In February this year, I was sat at a restaurant on the banks of the Chao Phraya River, which winds itself through the sprawling metropolis of Bangkok. It was a typically hot and humid day, and the sun was just setting behind and between the concrete skyline. The menu before me was filled with meat dishes and fish platters that make me drool just reflecting on them. On the back page, a small section was dedicated to meals whose constituent parts lacked the flavoursome meat I thought necessary for a fulfilling and nutritious meal. I read through them: vegetarian Pad Thai, vegetarian Thai green curry, eggplant salad, etc. and immediately dismissed them outright in favour. A young man approached me, removing his pad of paper from his back pocket and clicking his pen. “Hello sir, what can I get for you tonight?” the waiter said, to which I replied, “Hi, can I please get a Heineken and an eggplant salad?” Before I knew it he replied: “not a problem sir” and took my menu away, ready to inform the chef to create the eggplant salad I didn’t even remotely want. I was cursing myself for a good few minutes, but because I am English, and have the characteristic traits of bashfulness and a reserved character that come with the territory, I didn’t attempt to change the order. Instead I went with it, and it was one of a very few defining points in my life so far.
When I finished the tasty yet seemingly lacking eggplant salad, I paid the bill and went back to my hotel room, unsure about my feelings toward the meal. During the elevator ride back I remembered a friend told me to watch Cowspiracy, a documentary that unveils the damaging effects agriculture, and in particular the cattle industry, has on the only habitable planet we have. After sitting through the revealing 91-minute docu-film, I vowed to remove meat and dairy from my diet once and for all – to go to the dark side. To forever become a vegan.
I went onto Thai Airways website, entered my booking reference and last name, and changed my standard meat meal to a purely vegan one. This was my first mistake. I was served the worst meal I’ve ever seen. To this day I don’t know what it was actually meant to be, although it was some sort of unidentified banal vegetables boiled alongside half-cooked rice, or so I was told by the air-hostess. The length of my first vegan experience only lasted the duration of my 11-hour flight.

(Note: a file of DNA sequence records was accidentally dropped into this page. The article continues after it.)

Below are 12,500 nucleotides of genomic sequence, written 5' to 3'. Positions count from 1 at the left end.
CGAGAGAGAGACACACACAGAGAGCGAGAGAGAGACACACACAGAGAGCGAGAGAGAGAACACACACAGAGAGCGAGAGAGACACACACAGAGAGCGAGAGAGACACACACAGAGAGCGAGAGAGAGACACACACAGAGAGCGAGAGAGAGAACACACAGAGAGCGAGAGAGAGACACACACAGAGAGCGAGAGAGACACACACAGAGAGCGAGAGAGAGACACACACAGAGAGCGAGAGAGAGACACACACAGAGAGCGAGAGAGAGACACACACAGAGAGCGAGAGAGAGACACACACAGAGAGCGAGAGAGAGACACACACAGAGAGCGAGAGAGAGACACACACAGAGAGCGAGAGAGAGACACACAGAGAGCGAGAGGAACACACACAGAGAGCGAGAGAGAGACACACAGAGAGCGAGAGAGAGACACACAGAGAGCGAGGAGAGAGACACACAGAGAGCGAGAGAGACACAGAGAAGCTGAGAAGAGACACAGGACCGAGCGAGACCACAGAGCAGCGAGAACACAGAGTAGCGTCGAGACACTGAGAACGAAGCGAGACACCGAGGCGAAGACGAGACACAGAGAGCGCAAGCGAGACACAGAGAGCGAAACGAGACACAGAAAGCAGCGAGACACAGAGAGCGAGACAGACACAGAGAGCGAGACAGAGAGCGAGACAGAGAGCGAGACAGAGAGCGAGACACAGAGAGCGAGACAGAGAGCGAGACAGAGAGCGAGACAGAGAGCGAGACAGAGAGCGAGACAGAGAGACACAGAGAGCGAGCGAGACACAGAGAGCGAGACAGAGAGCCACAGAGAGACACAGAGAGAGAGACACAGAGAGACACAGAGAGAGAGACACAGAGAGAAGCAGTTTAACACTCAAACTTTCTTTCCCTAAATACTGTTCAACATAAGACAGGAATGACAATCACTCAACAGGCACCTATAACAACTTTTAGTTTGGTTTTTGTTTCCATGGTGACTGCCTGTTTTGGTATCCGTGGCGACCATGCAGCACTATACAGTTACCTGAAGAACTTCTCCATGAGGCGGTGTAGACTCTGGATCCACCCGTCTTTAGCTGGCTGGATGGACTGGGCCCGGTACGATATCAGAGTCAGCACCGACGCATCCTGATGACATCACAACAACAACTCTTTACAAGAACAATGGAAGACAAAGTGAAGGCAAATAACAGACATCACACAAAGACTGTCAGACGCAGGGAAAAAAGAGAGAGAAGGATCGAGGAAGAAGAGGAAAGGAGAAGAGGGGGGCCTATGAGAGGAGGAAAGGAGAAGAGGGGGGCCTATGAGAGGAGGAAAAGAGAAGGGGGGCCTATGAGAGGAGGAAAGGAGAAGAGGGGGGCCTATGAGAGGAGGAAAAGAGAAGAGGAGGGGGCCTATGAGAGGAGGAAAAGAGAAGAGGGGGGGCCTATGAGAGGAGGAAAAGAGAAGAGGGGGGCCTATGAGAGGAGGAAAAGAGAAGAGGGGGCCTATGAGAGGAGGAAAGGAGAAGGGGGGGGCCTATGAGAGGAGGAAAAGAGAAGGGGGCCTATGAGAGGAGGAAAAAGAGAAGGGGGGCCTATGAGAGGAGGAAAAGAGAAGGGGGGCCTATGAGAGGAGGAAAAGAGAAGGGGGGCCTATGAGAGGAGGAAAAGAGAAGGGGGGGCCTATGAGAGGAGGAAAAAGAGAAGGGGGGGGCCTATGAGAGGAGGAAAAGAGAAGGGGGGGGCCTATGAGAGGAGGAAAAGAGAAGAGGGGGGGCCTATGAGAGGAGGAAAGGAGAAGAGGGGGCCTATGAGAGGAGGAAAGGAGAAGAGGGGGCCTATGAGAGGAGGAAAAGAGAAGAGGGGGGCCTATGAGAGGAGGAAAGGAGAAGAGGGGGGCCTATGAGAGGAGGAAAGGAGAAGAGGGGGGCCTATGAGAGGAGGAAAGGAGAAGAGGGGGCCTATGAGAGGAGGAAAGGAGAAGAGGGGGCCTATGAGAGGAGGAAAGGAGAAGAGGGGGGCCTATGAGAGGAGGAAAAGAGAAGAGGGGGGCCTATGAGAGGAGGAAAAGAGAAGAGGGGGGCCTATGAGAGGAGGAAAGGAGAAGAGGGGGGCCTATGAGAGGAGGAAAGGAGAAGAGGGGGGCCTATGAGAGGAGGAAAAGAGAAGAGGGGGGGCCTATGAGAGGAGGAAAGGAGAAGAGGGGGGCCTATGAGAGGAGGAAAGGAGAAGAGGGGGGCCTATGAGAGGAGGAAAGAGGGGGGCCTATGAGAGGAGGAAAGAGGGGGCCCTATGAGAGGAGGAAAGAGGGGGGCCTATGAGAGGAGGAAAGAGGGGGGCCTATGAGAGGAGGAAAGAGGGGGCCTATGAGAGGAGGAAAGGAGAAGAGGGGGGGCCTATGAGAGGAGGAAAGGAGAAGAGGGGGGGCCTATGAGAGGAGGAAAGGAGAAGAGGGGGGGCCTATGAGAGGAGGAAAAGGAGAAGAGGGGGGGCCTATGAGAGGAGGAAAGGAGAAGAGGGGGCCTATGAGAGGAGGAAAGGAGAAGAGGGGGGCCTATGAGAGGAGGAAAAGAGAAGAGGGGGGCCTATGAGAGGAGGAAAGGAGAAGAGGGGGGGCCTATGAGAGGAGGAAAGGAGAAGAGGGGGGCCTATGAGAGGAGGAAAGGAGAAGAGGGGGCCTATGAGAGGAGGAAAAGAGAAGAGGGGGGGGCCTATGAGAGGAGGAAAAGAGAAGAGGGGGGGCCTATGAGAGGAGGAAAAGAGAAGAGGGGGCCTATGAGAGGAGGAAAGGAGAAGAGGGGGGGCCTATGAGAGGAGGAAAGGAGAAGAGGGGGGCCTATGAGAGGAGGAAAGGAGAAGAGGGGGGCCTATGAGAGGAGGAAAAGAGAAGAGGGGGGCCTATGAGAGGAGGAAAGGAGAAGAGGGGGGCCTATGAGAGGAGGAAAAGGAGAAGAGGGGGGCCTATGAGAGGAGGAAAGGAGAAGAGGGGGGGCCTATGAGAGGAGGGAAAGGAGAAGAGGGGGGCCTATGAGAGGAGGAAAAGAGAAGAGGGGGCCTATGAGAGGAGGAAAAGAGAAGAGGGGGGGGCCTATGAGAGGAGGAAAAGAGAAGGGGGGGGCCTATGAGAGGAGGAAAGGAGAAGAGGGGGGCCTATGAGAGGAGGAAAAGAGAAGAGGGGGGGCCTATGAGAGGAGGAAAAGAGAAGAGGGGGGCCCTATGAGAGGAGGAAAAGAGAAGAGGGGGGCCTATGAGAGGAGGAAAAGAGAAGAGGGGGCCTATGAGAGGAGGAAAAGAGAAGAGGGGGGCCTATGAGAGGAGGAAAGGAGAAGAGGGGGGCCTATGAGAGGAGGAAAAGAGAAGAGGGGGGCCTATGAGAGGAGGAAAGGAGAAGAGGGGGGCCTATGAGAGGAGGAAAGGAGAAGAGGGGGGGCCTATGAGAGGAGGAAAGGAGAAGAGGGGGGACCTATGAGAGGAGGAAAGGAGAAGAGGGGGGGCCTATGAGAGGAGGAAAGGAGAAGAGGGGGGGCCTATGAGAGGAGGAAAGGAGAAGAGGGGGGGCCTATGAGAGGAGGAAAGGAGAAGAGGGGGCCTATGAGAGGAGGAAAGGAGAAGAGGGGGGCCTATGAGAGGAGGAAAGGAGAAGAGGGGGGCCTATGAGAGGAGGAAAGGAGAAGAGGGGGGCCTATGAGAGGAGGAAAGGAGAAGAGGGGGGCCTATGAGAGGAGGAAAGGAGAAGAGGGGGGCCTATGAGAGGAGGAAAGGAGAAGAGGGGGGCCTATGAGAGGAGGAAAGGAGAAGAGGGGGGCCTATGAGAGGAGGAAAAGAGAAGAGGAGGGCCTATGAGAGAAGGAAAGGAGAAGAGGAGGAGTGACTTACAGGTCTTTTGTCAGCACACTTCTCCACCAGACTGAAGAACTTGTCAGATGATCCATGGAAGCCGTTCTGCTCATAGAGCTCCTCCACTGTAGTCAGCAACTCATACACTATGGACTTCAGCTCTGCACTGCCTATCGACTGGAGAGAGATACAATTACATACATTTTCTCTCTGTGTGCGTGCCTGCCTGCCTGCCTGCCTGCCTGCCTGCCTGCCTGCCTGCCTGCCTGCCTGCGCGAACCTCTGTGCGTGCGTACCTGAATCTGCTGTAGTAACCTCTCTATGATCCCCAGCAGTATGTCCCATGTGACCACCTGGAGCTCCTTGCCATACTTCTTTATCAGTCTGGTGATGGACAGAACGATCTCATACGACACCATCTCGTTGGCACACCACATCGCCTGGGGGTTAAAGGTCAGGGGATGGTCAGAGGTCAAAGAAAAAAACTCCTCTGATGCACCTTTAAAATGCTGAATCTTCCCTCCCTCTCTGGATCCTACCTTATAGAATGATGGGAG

By no means is this some preachy polemic about why you should become vegan, because, for one, other than the fact that the earth is rapidly and irreversibly changing as we speak in large part because of the contribution that the agricultural industry has on global emissions, there’s no reason you should stop eating animal products. Secondly, the self-righteous preaching and proselytising the pious do is one reason (one of many I will admit) that I can’t stand religion. This is just my experience of being vegan for a month. Do with it what you like.
I decided to write a feature on the topic of becoming a vegan for a month from the point of view of someone who loves eating meat and drinks more milk in a day than most people get through in a week. I sat and deliberated about a plan of attack. Which foods with a high amount of protein could substitute for meat? Which calcium-rich products could do the job milk once did? What the fuck was I getting myself into?
I convinced my flatmate to commit to the month-long period as well, as I thought having someone else to cook meals with and make sure we don’t stray from the vegan path would be helpful, and it was.
For the first time, we had to plan our visit to the supermarket, rather than chucking products as if on autopilot. We wrote a list of things we could not buy that we usually would, and thought of replacements for the ingredients we removed. We made our way around the supermarket, hoping, as always, to get in and out as fast as possible; but not this time. One thing about adhering to a vegan diet is that, especially on your first few food shopping trips, you have to check the back of every item to see whether it says, “may contain egg” or “may contain milk” – a sentence I soon got increasingly sick of. I picked up more fruit and vegetables in that one shop than I had bought in the rest of the year combined, as well as $9.50 vegan bread – bread should never be $9.50. The shop came to $116.12 each, but we did buy expensive items, such as the aforementioned grossly overpriced bread and coconut yoghurt (which was $10 for 100ml) and a whole new set of herbs, spices, and seasoning, which I figured I had to use more of now the meaty texture and flavour of my meals would be lacking.
By the end of the first week I was feeling great! I had more energy than usual, and the sense of dread at living another three weeks as a vegan had subsided, and was replaced by excitement at the prospect of being a quarter of the way through the process and a whole lot healthier than I was before. This feeling gradually fizzled out as I reached the 10-15 day point, where I was having withdrawals of either meat or dairy, although I assumed it was most likely the latter. By the 14th day I was begging my flatmate to allow me a non-soy cappuccino or cereal without almond milk, or even a kebab. I ate barely anything that day, knowing that the dairy I wanted so badly wasn’t present the food I had in the pantry.